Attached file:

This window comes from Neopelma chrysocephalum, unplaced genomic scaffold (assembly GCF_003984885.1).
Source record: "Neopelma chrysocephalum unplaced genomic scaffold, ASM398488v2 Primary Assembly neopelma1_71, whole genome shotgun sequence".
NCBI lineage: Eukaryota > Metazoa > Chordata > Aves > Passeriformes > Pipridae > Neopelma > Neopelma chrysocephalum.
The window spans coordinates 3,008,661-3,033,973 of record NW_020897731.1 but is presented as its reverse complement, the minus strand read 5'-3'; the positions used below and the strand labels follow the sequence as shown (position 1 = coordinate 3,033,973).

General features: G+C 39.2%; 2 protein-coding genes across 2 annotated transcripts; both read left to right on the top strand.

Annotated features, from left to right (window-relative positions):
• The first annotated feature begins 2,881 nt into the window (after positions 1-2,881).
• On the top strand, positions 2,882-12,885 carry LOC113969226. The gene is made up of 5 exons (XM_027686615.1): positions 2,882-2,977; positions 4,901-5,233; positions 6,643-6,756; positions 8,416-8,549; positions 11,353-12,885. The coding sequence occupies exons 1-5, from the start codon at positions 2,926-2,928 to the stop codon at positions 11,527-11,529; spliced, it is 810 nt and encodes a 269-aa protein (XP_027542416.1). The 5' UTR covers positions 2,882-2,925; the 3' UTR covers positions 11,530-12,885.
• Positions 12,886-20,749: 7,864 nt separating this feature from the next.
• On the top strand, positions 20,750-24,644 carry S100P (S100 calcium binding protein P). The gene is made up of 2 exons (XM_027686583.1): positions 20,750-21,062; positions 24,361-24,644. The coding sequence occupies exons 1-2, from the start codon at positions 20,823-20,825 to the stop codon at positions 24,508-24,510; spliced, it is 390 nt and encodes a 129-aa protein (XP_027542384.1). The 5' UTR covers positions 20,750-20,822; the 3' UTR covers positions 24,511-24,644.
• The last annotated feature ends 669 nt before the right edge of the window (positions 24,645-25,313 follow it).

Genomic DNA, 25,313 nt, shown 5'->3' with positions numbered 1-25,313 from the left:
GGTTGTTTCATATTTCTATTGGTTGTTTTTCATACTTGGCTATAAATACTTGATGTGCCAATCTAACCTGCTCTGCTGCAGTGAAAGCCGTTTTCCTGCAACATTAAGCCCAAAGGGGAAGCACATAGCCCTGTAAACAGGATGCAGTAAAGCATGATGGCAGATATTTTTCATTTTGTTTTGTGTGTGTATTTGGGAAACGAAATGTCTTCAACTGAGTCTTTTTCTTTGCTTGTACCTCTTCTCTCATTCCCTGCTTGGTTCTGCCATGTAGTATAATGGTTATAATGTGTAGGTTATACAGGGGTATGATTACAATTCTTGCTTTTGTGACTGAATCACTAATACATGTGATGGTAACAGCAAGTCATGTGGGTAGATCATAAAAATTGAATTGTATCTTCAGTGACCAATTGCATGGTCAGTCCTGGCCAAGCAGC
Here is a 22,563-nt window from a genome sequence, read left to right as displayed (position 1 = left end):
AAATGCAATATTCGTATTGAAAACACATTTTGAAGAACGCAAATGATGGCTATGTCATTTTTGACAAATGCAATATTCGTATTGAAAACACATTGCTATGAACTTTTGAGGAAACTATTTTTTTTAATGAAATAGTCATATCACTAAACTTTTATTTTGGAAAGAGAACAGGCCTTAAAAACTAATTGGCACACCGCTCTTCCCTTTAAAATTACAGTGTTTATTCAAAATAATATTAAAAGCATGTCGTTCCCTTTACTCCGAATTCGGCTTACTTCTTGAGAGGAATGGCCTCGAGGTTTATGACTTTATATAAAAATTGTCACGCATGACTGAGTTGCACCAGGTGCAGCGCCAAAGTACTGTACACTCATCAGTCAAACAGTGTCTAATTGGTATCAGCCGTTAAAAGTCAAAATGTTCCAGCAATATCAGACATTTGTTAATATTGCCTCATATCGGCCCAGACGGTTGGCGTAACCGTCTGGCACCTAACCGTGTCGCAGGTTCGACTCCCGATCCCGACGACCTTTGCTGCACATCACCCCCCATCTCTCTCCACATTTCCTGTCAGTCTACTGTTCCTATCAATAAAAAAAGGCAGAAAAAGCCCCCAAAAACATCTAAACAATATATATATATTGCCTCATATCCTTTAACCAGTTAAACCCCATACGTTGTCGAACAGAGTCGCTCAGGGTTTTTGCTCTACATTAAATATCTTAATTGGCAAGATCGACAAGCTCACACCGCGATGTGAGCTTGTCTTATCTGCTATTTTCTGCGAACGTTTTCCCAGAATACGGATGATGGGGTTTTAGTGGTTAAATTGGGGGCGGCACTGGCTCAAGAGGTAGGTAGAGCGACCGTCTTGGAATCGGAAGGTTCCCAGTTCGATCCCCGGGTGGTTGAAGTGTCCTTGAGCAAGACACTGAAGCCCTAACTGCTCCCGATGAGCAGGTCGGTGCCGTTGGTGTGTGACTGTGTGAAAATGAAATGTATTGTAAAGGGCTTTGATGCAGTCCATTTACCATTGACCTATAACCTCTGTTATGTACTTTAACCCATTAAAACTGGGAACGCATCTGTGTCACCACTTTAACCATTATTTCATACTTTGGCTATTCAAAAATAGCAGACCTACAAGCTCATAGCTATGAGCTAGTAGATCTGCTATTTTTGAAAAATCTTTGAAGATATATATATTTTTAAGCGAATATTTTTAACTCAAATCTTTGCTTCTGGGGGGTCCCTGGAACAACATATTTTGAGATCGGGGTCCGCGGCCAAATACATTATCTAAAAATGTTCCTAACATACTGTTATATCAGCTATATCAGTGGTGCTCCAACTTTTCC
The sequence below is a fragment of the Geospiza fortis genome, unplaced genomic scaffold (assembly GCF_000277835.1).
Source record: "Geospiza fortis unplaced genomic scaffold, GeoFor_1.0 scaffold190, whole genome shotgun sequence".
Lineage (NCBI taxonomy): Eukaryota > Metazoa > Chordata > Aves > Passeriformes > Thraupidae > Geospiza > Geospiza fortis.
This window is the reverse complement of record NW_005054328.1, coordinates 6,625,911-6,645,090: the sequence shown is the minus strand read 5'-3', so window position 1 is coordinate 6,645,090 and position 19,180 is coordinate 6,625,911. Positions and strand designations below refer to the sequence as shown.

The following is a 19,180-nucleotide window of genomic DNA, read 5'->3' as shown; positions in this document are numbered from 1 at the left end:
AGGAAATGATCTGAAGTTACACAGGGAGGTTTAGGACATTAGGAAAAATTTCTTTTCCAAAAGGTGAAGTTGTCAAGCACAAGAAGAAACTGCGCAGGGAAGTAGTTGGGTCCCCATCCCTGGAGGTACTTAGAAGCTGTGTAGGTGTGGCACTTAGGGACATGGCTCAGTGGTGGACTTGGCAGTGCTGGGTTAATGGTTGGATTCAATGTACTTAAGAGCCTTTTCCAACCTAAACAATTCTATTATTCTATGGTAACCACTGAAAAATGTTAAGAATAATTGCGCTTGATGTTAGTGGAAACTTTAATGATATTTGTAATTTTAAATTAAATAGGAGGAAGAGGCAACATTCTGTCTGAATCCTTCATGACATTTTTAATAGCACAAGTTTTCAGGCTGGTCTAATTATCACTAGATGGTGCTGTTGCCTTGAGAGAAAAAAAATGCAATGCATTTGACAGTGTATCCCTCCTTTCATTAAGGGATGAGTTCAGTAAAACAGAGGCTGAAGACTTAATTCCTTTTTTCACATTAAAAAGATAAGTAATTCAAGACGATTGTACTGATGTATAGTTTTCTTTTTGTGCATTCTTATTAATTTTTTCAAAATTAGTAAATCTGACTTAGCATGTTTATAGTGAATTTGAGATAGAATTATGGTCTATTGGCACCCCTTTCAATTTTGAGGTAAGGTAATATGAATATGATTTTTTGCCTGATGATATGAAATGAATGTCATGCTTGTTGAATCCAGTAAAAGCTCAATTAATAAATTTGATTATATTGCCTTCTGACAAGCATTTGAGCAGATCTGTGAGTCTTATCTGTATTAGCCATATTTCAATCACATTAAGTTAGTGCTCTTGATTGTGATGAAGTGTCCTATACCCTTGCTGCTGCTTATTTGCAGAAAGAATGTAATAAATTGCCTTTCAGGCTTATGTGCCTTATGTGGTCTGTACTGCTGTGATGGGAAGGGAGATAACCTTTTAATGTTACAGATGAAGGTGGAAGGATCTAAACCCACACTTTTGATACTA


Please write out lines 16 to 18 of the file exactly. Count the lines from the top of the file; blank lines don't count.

The sequence below is a fragment of the Geospiza fortis genome, unplaced genomic scaffold (assembly GCF_000277835.1).
Source record: "Geospiza fortis unplaced genomic scaffold, GeoFor_1.0 scaffold190, whole genome shotgun sequence".
Lineage (NCBI taxonomy): Eukaryota > Metazoa > Chordata > Aves > Passeriformes > Thraupidae > Geospiza > Geospiza fortis.